This bonus season, with encouragement from the White House, Wall Street firms have been paying their employees less in cash and more in stock. The idea is that vast cash bonuses encourage reckless, short-term decisions—while stock awards incentivize long-term planning that creates lasting value.
The practice has set Goldman Sachs bankers howling. “Some employees say the shift could leave them short of cash," the Wall Street Journal reported, "since stock comes with restrictions on how quickly it can be sold. And since many people plan their household budgets around bonus expectations, they may need the cash to cover mortgages, school tuition and other expenses.”
So, do the folks at Goldman Sachs really have a liquidity problem? The base salary of a partner—excluding bonuses or stock awards—hovers around $600,000 a year. What are they blowing all that money on? Below, we've gamed out some of the yearly costs:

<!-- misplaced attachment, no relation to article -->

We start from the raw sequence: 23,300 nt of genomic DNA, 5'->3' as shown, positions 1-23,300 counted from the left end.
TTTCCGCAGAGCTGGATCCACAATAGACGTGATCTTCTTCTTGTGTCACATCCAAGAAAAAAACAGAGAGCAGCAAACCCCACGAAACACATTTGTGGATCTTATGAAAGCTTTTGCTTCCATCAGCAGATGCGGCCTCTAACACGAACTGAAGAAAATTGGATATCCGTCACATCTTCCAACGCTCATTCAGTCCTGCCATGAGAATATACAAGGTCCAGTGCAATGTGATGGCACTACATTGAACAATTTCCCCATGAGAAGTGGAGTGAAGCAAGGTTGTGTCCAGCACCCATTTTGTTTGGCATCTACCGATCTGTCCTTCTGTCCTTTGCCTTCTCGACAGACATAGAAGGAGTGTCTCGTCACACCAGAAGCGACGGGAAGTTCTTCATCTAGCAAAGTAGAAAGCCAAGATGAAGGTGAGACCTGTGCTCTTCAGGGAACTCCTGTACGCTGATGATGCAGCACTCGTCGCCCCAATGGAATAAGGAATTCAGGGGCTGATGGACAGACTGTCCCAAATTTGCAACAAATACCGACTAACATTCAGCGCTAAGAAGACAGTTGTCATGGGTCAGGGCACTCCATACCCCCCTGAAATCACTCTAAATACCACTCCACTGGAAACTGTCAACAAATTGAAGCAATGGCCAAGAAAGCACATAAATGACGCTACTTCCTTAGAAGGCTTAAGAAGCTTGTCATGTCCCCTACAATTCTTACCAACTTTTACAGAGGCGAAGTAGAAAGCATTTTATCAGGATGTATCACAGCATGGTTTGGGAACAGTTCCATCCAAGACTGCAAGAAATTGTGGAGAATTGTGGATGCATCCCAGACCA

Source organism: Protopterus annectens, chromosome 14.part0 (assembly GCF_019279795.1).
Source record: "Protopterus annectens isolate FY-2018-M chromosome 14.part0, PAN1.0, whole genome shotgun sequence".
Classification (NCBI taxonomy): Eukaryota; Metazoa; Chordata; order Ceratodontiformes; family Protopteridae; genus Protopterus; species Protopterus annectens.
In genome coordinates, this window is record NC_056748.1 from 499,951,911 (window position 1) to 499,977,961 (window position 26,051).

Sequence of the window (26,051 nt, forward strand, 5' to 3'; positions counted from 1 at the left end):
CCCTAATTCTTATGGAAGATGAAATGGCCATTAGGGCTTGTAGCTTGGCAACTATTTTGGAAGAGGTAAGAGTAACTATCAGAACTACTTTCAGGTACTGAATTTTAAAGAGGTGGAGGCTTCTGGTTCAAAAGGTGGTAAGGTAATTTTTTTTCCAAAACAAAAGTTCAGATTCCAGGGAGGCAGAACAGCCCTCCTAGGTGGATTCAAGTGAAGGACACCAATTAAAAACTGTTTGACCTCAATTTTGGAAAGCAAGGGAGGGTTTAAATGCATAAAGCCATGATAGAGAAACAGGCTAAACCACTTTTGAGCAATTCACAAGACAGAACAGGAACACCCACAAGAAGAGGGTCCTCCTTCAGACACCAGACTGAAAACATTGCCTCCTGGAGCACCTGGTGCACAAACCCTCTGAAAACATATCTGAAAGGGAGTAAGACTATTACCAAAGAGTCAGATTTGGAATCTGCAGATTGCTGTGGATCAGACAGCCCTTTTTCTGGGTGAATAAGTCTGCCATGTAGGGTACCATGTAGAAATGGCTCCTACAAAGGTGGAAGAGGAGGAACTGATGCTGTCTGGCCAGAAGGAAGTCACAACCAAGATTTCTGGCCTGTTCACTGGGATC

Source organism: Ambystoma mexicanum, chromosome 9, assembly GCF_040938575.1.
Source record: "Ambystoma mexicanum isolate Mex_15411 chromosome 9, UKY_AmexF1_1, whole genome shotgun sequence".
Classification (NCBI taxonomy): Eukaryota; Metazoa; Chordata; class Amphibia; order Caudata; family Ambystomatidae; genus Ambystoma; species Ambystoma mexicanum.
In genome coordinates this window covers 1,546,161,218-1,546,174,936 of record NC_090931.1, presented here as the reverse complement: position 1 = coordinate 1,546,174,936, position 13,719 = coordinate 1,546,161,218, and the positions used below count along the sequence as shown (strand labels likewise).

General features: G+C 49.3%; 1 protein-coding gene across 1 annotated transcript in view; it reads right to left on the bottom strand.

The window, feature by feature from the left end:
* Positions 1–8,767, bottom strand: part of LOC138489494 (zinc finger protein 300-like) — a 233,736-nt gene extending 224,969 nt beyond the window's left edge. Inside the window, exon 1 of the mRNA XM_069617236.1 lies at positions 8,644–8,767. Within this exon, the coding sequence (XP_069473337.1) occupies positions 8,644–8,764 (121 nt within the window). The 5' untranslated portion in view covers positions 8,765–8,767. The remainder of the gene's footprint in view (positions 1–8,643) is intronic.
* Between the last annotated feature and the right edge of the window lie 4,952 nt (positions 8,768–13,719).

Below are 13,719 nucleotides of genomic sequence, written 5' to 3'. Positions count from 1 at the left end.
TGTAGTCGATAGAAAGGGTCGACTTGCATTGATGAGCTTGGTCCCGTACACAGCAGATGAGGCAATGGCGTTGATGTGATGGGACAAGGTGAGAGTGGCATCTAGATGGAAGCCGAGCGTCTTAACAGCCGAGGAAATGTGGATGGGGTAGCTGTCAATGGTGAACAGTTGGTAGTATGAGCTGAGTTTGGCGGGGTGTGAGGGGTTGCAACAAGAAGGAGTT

When you add in all the other miscellaneous expenses—gifts for parents and kids, prescription drug refills, gasoline for the Audi A4, and on and on—it does look like a bit of a cash crunch. Of course, there are ways for a Goldman partner to cut back and stay within budget for the year. Ditching the summer pad in the Hamptons for one in Toms River, New Jersey, (near Snooki!) would free up some cash, and giving less money to charity always stands as the no-nonsense, Randian option. (Extra incentive: according to The New York Times, skipping a few galas could save $35,000 on gowns for your trophy wife.) But however our Goldman partner chooses to alleviate his financial stress, he should remember that his problems are exclusively attributable to government intervention and are not—repeat: are not—of his own making.
Noah Kristula-Green, Sam Sweeney and Byron Tau are web interns at the New Republic.